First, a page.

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ESSENTIAL ASPECTS FOR BUSINESS OF THE CONSUMER PROTECTION ACT - page 2 / 4

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6. FRAMEWORK OF THE CPA: DEFINITIONS

Note: Ensure that you are familiar with the follow essential denitions from the Act.

GOODS:

Anything for human consumption, any tangible object, any literature, music, photograph, game, information, data, software, other tangible product written on any medium, a legal interest in land, gas, water and electricity.

SERVICES:

Any work or undertaking, provision of education or information, advice or consultation, any banking services or nancial services, transportation of individual or goods, provision of accommodation, entertainment or access to entertainment, access to any electronic communication infrastructure, access to any event, premises, activity or facility, access to premises in terms of rental and right of occupation.

TRANSACTION:

An agreement for the supply (or potential supply) of any goods of services in the suppliers ordinary course of business.

Note: the Act is only applicable to transactions between a supplier and a consumer in the ordinary course of the supplier’s business.

CONSUMER:

  • A person (including small companies) to whom goods or services are marketed or who has entered into a transaction with a supplier in the suppliers ordinary course of business

  • A user of the goods or recipient or beneciary of the services irrespective of whether the user is a party to the transaction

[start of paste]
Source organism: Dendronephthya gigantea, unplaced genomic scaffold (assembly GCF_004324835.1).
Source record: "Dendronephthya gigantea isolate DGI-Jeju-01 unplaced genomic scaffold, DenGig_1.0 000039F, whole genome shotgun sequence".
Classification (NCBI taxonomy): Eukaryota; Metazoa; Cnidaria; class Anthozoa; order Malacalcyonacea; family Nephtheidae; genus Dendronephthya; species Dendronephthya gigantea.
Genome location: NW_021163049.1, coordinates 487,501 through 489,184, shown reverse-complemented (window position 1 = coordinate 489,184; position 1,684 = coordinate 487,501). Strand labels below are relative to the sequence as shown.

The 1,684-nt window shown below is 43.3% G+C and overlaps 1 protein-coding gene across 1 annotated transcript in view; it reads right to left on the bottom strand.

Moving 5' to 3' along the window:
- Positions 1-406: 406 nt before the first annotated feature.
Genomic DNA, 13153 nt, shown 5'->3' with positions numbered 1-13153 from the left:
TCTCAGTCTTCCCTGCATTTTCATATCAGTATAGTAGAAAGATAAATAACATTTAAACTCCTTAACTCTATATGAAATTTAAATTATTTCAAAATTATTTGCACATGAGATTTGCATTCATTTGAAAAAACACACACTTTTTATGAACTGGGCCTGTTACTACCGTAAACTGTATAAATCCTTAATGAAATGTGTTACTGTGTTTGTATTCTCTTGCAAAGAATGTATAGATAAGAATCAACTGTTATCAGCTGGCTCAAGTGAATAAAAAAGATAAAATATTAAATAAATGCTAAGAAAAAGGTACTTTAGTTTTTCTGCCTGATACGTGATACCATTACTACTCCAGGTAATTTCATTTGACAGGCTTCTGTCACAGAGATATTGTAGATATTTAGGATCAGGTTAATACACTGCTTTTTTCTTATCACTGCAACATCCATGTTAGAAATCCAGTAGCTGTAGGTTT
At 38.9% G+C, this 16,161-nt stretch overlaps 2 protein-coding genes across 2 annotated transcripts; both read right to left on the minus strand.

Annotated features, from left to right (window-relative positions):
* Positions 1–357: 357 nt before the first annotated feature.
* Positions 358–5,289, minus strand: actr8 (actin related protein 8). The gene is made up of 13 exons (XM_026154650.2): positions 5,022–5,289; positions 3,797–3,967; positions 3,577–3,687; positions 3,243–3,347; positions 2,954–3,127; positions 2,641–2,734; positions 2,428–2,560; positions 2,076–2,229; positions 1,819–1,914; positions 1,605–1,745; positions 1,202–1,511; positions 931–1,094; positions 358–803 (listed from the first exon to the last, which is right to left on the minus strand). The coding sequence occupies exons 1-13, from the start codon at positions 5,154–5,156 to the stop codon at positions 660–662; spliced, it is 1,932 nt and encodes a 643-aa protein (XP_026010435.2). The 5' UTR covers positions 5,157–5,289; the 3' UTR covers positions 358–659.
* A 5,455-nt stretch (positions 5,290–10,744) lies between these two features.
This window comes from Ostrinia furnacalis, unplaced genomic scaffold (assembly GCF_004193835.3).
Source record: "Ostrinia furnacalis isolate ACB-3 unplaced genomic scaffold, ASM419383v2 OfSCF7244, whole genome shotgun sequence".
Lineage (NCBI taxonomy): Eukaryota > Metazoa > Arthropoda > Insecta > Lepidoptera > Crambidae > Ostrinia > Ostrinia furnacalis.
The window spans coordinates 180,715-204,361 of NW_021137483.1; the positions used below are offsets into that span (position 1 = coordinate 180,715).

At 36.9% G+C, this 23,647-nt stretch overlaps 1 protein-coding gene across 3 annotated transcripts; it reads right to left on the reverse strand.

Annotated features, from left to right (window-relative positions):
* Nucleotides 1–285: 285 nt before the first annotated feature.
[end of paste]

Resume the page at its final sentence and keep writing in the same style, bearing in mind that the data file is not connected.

• A franchisee

Note: Government and large businesses are not Consumers. The Regulations for the Act (which are still to be promulgated) will provide the threshold for the annual turn-over (and asset base) for companies, above which, companies will deemed not to be consumers.

7. SUMMARY OF ESSENTIAL DEFINITIONS THE KEY TO THE CPA Goods and Services

Promoted or transacted in the ordinary course of the supplier’s business

To the Consumer

  • 8.

    VOETSTOOTS CLAUSE

    • A sells his (only) primary residence to B: voetstoots is still applicable

    • A sells his (only) beach house to B: voetstoots is still applicable

    • A sells his primary residence to B: but the seller used the services of a real estate agent who was the effective cause of the deal: The Act is applicable to the mandate that the estate agent takes from the seller. The Act is accordingly applicable to all of the services provided by the agent to the parties. While it is currently a huge point of discussion and controversy, the agent’s involvement should not elevate the agreement between the seller and the purchaser (which is not an ordinary course transaction) to a transaction to which the Act is applicable. The voetstoots clause should therefore still be allowed in these agreements.

    • A sells one of his units in his developments to B: the Act is applicable to these transactions because this is an ordinary course transaction. The supply chain is also jointly and severally liable for the product (the unit). The agent would be included in the supply chain.

Note: the voetstoots clause (a product of common law) will still be in use and applicable to transactions which are not ordinary course transactions.

9. IMPORTANT PROVISIONS Section14: Expiry and renewal of xed-term agreements

A consumer may terminate a long-term contract on 20 business days notice. (Section 14 is however not applicable to companies or CCs regardless of turn-over). The supplier in only entitled to a reasonable cancellation fee in such an event. In the current draft Regulations the cancellation fee is currently set as a maximum of 10% of the value of the remainder of the contract.

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